Blake HestirBlake Hestir

Professor of Philosophy and Chair of Modern Languages

AddRan College of Liberal Arts

Aristotle thinks that happiness is the activity of flourishing over a lifetime. He says that we’re never really in a position to assess our own flourishing since life takes all sorts of unexpected turns. It would be like trying to offer an opinion of a book before having finished reading it. Nevertheless, it strikes me that it’s worth taking a moment to reflect on those times when the different threads of one’s life all seem to be weaving themselves in a meaningful way.

I was drawn to the time I spent in Costa Rica last summer while doing some exploratory traveling for a study abroad course that I am developing. My intention is to travel with some students to the jungle and live off the grid away from smartphones and social media for a few weeks and explore different conceptions of mind, consciousness and self, particularly in terms of how we individually and culturally remain a part of an ecosystem and how that might figure into how we conceive of ourselves and live our lives.

I was staying about 2 miles into the jungle just east of San Juanillo on the Nicoyan peninsula. I took a change of clothes, a book and my journal. That’s it. It was “low season,” so there weren’t many folks around the rustic compound except for some traveling student workers from Mexico, Lithuania and Spain who were spending their summers exploring Central America. We woke every morning with the glimmer of sunrise and the sound of howler monkeys in the trees. We went to bed shortly after dark when the tropical rains arrived — simply following the natural cycles of the day. We practiced yoga asanas and meditation in the mornings to calm the mind and then went about working on various projects around the compound.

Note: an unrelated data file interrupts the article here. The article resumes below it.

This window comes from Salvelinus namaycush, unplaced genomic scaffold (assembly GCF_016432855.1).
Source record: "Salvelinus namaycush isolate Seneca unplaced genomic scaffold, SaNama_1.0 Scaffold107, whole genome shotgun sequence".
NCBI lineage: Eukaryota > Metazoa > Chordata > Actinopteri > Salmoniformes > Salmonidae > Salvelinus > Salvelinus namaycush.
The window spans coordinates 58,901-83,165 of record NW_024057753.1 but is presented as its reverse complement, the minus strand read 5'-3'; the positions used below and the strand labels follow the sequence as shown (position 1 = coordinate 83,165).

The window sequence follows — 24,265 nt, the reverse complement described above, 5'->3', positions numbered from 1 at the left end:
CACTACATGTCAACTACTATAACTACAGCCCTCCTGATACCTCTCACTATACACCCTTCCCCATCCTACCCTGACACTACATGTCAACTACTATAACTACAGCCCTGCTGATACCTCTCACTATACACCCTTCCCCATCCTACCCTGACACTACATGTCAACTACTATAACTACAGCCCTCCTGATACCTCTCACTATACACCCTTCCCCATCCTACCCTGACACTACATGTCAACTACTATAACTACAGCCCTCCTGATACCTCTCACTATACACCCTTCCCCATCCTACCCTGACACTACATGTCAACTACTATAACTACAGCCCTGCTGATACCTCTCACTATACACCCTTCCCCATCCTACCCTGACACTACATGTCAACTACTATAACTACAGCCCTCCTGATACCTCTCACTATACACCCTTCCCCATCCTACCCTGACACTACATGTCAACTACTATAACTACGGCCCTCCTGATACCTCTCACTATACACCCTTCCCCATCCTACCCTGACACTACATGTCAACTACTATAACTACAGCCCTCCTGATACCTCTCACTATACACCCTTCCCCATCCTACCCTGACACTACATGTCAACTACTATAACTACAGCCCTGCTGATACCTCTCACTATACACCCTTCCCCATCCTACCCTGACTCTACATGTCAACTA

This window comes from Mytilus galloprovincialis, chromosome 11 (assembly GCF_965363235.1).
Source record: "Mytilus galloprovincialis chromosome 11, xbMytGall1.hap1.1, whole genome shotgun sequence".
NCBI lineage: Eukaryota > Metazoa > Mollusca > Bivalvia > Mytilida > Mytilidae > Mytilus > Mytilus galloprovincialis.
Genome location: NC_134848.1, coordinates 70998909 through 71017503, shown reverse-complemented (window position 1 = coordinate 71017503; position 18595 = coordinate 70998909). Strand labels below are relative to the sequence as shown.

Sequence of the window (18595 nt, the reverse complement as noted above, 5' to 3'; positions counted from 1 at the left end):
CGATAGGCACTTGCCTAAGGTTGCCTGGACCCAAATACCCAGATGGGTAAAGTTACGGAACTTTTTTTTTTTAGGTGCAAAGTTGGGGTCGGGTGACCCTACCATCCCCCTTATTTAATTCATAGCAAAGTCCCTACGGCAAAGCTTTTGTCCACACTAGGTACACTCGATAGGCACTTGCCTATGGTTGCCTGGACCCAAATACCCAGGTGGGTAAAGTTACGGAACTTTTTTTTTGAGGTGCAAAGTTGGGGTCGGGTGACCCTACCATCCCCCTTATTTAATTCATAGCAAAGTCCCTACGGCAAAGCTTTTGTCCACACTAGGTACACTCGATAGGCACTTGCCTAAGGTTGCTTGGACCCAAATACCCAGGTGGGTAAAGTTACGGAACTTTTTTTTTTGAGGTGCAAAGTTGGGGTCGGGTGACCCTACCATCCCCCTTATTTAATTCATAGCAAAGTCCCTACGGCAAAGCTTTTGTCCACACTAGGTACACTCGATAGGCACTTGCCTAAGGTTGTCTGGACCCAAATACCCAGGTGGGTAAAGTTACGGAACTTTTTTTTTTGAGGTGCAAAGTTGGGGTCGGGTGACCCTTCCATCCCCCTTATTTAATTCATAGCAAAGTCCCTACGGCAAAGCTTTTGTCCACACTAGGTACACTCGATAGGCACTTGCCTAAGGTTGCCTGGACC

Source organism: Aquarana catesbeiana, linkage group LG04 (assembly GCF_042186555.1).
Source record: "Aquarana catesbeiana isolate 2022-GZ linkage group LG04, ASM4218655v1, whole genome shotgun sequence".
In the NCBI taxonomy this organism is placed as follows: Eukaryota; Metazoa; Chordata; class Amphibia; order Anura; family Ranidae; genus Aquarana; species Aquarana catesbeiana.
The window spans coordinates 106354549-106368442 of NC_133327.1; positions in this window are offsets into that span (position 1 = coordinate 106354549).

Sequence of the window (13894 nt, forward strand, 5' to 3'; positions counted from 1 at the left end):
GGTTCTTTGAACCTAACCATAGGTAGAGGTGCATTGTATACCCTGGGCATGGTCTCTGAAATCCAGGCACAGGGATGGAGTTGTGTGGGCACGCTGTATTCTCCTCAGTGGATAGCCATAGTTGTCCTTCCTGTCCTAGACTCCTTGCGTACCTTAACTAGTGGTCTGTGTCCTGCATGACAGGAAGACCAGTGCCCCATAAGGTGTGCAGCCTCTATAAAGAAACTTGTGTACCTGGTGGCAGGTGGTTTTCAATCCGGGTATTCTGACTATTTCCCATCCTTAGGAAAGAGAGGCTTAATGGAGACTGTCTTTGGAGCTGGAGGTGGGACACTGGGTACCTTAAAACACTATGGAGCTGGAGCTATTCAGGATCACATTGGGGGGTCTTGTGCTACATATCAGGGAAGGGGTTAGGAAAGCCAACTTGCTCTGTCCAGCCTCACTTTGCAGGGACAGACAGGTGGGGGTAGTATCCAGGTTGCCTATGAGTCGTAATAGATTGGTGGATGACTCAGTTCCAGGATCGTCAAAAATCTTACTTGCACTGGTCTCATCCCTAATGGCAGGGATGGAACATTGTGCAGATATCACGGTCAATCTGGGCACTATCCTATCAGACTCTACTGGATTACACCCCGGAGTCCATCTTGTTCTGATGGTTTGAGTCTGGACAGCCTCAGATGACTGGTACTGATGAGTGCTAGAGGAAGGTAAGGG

I walked to the beach in the afternoons to cool off and spent my time reading and journaling about where I was in my life, how much I, my friends and former students had changed since I started at TCU, the challenges we faced and all the wonderful and tragic experiences along the way. I thought about the whole experience of being untethered from our digital constructions and how refreshing it was to get back to the basics, and about what it means to be a citizen of the world beyond the barriers of artificial borders, about the threats of climate change and the blockbuster combination of artificial intelligence and big data. Seems that those who are happiest — those who are flourishing — have at the very least some understanding of themselves not simply as individuals but as participants, find work that aligns with their interests and abilities, and live with a respect for the fact that we’re all in it together.

Tricia JenkinsTricia Jenkins

Associate Professor of Film, Television and Digital Media

Bob Schieffer College of Communication